the complainant may be so cross-examined, but only in relation to the experience or activity of the nature (if any) so specified during the period (if any) so specified.
(7)  On the trial of a person, any question as to the admissibility of evidence under subsection (2) or (3) or the right to cross-examine under subsection (6) is to be decided by the court in the absence of the jury.
(8)  If the court decides that evidence is admissible under subsection (4), the court must, before the evidence is given, record or cause to be recorded in writing the nature and scope of the evidence that is so admissible and the reasons for that decision.
(9)  In this section:

accused person, in relation to any proceedings, means the person who stands, or any of the persons who stand, charged in those proceedings with a prescribed sexual offence.

complainant, in relation to any proceedings, means the person, or any of the persons, on whom a prescribed sexual offence with which the accused person stands charged in those proceedings is alleged to have been committed.

prescribed sexual offence proceedings means proceedings in which a person stands charged with a prescribed sexual offence, whether the person stands charged with that offence alone or together with any other offence (as an additional or alternative count) and whether or not the person is liable, on the charge, to be found guilty of any other offence.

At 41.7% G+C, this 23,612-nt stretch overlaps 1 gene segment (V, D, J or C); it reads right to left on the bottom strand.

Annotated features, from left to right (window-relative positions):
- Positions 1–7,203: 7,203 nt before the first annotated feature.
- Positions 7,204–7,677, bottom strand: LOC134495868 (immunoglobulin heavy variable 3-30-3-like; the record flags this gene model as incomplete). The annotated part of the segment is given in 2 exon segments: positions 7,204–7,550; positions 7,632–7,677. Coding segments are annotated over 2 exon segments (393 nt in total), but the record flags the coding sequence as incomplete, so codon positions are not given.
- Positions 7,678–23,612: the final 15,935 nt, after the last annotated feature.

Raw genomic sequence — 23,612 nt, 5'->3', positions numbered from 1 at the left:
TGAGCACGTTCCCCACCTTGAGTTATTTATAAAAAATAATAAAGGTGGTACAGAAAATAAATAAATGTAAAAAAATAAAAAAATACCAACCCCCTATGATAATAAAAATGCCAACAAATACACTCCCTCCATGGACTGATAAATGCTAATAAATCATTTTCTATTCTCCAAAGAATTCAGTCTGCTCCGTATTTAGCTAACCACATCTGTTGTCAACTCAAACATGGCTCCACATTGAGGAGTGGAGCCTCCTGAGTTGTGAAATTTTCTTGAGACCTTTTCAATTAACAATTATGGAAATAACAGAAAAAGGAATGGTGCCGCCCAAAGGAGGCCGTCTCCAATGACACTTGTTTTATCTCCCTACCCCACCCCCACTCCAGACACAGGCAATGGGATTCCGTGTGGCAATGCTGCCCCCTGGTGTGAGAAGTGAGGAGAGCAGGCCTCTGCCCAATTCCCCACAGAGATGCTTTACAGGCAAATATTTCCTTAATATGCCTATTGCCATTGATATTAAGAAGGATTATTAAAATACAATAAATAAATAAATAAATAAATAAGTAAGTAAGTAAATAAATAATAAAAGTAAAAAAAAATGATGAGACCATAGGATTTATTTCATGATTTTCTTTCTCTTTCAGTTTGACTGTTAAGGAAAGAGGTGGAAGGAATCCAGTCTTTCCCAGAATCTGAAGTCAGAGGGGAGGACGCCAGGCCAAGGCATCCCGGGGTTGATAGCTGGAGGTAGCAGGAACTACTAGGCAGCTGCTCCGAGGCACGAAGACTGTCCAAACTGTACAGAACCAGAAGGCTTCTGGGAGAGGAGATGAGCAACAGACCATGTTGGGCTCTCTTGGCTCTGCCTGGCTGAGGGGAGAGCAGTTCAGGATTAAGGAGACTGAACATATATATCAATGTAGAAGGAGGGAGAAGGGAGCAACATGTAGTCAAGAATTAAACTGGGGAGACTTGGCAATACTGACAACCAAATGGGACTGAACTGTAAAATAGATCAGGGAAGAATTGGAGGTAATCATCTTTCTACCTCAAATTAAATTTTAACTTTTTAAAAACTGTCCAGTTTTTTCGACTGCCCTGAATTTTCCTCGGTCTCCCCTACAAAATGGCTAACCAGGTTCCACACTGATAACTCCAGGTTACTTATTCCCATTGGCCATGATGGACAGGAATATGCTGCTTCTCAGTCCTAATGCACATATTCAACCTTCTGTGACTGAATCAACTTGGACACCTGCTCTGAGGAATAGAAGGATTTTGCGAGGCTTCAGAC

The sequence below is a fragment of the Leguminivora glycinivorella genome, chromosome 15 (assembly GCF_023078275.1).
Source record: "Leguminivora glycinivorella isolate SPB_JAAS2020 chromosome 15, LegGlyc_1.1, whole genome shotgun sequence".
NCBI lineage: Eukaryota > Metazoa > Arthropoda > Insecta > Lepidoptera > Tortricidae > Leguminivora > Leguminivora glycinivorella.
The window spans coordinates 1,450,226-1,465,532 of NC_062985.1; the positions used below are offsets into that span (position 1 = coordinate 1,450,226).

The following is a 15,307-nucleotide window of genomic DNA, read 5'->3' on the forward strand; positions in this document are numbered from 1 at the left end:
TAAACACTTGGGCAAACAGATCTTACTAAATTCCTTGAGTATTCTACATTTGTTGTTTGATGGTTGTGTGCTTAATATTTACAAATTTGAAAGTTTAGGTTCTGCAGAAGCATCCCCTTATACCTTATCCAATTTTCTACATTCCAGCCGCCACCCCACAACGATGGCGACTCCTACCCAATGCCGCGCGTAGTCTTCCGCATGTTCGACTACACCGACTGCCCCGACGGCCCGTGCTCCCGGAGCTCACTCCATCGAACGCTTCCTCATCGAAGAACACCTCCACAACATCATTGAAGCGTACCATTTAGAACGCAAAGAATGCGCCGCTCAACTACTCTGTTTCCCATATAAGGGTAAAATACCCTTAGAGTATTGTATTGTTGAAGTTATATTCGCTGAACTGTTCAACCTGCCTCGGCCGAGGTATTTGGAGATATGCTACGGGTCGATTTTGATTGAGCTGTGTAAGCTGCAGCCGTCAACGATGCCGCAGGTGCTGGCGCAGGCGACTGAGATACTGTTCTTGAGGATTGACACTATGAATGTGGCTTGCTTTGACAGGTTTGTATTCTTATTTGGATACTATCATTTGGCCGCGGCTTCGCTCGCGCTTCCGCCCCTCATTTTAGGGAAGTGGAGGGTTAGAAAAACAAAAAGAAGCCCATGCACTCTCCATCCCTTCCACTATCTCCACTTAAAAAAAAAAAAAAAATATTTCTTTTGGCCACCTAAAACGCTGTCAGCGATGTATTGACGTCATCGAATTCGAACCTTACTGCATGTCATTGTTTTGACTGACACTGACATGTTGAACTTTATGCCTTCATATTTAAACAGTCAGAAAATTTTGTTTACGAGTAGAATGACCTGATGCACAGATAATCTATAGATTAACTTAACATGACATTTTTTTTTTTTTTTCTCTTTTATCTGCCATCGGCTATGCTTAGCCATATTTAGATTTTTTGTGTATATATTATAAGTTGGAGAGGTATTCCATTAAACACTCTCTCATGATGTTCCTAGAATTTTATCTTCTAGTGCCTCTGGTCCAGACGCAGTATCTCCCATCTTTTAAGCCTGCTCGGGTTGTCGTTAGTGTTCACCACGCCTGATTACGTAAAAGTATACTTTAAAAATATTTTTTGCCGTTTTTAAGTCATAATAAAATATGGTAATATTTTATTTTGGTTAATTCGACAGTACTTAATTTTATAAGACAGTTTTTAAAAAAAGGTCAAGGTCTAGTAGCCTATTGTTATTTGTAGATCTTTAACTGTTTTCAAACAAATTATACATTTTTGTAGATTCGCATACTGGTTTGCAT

106   Disclosure of address or telephone number of witness

(1)  A witness in proceedings for an offence, or a person who makes a written statement that is likely to be produced in proceedings for an offence, is not required to disclose his or her address or telephone number, unless:
(a)  the address or telephone number is a materially relevant part of the evidence, or
(b)  the court makes an order requiring the disclosure.
(2)  An application for such an order may be made by the prosecution or the defence.
(3)  The court may make such an order only if it is satisfied that disclosure is not likely to present a reasonably ascertainable risk to the welfare or protection of any person or that the interests of justice outweigh any such risk.
(4)  An address or telephone number that is not required to be disclosed and that is contained in a written statement may, without reference to the person who made the written statement, be deleted from the statement, or rendered illegible, before the statement is produced in court or given to the accused person.
(5)  A written statement is not inadmissible as evidence on the ground that it either does or does not disclose any such address or telephone number as referred to in this section.
(6)  This section does not prevent the disclosure of an address in a written statement if the statement does not identify it as a particular person’s address.